Reasons to Become a Mobile Application Tester

I saw a post recently on that listed the Top 10 Reasons to Become a Mobile Application Tester.  I agree with all 10 reasons, however, I’m going to give a couple more reasons. 

1. Mobile application testers are in high demand!

Here’s another post on that talks about the growing demand of mobile application developers and testers. To see how true this is, I did a search for “mobile developer” on and got back 1,890 results. Of course, this doesn’t include other searches like “mobile engineer” (2,228 results) and “mobile programmer” (215 results).

Next, I performed a search for “mobile tester” and got back 104 results and “mobile QA engineer” (322 results).  These numbers are small in comparison, however, this shows that the demand is there.  I believe this number will grow even more after companies realize they need a software tester with expertise in mobile testing because their developers cannot double task or do not deliver the quality mobile applications they desire.

2. There are more defects to be found.

The lack of mobile developers will force companies to transition existing developers (or hire new ones) to mobile development.  Some might put these developers through training, but it’s highly unlikely that they will have the money to do that. What’s this mean? That’s right…more defects.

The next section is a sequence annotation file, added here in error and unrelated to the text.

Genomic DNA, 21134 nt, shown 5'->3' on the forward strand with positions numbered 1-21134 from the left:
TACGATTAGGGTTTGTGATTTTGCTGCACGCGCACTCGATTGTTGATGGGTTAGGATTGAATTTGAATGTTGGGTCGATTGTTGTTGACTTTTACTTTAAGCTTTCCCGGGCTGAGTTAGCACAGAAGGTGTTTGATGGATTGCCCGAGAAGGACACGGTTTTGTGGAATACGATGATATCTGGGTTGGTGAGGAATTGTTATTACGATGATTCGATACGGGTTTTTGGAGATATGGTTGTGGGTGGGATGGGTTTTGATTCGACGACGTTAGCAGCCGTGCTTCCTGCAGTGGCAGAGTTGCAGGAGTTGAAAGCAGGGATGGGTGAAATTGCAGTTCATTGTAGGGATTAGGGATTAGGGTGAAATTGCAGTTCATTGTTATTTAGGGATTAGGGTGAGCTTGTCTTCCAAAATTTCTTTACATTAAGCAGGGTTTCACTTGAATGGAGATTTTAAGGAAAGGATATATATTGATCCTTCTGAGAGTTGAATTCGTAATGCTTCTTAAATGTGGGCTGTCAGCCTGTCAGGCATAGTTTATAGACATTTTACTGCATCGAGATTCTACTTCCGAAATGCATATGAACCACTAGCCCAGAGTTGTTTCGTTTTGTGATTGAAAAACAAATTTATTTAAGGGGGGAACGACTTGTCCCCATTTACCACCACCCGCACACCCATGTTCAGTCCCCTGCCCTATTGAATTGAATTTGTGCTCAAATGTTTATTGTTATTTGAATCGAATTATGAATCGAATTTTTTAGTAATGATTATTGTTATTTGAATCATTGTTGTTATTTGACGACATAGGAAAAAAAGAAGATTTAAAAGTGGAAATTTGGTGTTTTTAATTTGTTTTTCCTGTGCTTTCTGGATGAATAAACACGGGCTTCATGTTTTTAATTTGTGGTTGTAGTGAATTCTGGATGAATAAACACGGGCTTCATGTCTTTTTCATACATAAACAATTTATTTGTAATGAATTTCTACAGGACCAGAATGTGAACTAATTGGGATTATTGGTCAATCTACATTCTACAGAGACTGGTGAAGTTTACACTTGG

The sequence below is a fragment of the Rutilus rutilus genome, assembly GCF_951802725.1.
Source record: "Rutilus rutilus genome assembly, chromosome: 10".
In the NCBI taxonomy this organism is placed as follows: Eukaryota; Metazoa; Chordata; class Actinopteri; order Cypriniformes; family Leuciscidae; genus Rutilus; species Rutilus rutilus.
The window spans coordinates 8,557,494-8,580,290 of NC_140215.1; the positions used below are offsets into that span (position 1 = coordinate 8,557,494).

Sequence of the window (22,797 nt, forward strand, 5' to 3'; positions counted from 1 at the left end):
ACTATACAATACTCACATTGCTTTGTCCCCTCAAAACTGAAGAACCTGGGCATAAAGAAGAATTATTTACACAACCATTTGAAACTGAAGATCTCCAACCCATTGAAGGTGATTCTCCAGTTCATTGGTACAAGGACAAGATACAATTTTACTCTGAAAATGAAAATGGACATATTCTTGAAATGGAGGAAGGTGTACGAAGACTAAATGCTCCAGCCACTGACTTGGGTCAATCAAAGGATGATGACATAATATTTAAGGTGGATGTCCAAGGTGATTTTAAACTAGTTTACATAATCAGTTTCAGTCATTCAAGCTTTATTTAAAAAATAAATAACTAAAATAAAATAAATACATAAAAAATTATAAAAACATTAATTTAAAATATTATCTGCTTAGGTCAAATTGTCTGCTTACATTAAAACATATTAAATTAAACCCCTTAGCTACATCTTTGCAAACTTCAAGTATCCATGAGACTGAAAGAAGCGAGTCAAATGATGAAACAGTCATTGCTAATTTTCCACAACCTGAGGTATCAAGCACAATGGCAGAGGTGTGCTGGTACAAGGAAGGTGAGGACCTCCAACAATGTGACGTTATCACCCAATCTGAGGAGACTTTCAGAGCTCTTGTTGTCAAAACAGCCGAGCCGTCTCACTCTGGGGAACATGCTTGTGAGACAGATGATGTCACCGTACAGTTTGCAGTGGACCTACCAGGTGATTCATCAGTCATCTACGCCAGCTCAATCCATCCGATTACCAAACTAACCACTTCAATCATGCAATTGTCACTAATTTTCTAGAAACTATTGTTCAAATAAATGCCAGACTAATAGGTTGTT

Strategically Placing Testing Resources for Maximum Test Effectiveness

No, I am not talking about test resource management (i.e. placing testing consultants at certain clients to maximize profits) or anything like that.  I’m strictly speaking about test leads/test managers assigning their testing resources to specific areas of an application in order to provide maximum test effectiveness during test planning, test creation, test execution, and result analysis.

At my current client we discovered gaps in our testing by assigning two testing resources to different areas of the system that overlap. For example, my area of the system dealt with defining data in the system that will determine what happens (e.g. when a flag is triggered, what prompts appear to the user, etc.) in another part of the system. The other part of the system was assigned to a different tester. Therefore, the other tester used my test scripts to write his and whala! Gaps discovered!